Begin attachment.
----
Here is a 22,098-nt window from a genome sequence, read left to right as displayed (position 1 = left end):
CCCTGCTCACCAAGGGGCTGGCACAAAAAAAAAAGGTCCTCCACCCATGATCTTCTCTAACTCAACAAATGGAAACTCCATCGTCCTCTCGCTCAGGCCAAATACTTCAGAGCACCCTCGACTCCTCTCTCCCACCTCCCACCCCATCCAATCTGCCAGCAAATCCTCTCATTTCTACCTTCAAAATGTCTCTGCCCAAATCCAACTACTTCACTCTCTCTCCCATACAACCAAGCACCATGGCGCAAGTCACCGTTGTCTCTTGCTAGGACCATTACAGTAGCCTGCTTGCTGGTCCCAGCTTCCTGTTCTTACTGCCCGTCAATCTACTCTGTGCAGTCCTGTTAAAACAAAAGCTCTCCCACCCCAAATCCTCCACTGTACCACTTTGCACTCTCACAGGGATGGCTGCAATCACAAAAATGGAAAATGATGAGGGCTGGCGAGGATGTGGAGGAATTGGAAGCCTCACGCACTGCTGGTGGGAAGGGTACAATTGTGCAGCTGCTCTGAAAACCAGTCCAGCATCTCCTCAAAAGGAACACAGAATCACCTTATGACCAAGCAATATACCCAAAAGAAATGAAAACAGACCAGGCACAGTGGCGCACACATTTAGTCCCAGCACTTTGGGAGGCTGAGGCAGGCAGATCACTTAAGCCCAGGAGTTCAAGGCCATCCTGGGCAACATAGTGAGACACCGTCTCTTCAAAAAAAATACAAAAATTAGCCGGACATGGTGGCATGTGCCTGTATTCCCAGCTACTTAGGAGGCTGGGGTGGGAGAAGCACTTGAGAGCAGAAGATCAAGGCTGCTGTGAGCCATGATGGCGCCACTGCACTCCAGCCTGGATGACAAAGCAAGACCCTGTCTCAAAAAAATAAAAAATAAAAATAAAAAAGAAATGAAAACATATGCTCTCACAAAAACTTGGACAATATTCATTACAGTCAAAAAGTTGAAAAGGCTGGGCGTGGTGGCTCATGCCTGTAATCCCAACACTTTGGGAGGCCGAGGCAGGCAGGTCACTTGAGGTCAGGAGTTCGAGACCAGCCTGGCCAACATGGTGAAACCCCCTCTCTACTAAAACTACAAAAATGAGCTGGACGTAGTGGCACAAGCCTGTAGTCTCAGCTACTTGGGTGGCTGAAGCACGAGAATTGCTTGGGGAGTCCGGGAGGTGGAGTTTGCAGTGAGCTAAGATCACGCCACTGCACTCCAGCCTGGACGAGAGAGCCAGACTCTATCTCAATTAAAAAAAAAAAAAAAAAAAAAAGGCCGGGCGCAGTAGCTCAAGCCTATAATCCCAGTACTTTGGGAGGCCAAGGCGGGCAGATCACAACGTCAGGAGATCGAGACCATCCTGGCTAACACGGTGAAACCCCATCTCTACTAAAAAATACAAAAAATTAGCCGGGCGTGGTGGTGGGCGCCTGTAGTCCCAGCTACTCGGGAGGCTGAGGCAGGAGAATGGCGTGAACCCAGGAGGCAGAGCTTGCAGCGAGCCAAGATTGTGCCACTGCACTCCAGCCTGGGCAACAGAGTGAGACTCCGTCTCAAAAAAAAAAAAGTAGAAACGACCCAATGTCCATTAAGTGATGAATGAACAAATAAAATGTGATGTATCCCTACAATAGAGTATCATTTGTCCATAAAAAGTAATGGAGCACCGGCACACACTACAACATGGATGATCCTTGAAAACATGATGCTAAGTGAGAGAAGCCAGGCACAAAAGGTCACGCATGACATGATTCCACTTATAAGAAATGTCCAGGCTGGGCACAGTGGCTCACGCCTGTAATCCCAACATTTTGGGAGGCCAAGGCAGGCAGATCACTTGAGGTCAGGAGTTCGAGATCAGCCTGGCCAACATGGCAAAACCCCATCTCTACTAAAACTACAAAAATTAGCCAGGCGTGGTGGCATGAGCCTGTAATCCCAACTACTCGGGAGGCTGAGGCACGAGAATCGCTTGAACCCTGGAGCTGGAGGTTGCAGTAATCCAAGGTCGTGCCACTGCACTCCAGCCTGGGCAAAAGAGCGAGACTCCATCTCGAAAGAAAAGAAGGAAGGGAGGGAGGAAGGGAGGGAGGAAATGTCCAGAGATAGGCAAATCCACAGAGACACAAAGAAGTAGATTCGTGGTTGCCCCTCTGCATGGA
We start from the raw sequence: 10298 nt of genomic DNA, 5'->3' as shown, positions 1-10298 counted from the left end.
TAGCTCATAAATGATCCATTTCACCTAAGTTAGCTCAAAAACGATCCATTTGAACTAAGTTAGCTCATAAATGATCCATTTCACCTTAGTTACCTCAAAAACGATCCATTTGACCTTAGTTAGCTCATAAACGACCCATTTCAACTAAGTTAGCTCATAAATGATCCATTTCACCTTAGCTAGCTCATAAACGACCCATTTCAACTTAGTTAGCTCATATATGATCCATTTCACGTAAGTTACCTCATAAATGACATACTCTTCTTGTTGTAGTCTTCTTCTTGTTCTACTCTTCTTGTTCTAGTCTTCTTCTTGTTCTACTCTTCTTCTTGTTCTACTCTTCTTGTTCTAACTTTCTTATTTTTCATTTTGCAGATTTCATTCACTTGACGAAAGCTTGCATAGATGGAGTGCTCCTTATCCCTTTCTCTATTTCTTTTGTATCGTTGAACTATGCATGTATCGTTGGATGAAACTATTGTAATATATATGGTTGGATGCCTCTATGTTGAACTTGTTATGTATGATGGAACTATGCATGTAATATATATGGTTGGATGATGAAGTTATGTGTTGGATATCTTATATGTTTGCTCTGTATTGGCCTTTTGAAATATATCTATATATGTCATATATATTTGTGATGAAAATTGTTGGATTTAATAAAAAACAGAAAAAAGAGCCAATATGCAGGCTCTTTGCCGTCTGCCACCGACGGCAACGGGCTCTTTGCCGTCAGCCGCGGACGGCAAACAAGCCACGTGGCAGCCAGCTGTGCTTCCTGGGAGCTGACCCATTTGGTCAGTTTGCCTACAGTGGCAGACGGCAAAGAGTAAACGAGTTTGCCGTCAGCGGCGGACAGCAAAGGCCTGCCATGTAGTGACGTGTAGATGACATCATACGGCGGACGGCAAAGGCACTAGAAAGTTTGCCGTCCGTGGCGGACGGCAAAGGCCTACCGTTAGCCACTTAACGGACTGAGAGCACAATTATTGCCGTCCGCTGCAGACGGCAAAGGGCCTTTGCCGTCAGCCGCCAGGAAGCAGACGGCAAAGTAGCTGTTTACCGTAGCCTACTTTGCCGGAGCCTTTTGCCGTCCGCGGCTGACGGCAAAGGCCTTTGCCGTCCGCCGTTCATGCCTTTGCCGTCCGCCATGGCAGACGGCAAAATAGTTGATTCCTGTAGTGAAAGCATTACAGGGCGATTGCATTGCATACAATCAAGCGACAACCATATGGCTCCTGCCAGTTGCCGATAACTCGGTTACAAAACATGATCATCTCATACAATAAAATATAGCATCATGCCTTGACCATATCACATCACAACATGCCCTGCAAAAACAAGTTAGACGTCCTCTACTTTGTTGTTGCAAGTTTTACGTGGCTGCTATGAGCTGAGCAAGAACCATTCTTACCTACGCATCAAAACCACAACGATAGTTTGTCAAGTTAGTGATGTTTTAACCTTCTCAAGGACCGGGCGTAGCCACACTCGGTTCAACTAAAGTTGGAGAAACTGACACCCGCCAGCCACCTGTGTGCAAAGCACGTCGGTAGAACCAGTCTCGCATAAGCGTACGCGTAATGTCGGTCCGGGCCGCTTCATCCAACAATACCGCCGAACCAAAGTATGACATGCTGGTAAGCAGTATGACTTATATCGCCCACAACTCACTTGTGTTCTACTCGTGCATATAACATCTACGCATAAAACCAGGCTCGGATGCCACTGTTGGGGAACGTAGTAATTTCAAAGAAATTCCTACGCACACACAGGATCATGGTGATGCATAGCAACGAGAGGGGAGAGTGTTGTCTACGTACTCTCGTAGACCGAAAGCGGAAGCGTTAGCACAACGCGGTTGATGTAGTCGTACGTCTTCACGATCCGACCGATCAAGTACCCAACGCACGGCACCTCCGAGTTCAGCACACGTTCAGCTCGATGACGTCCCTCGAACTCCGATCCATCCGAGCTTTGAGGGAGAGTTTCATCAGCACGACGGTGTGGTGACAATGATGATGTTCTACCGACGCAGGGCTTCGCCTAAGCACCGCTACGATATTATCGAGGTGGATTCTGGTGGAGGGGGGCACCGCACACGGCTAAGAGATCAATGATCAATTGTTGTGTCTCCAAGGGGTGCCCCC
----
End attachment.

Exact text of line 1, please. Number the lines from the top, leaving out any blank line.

Here is a 22,098-nt window from a genome sequence, read left to right as displayed (position 1 = left end):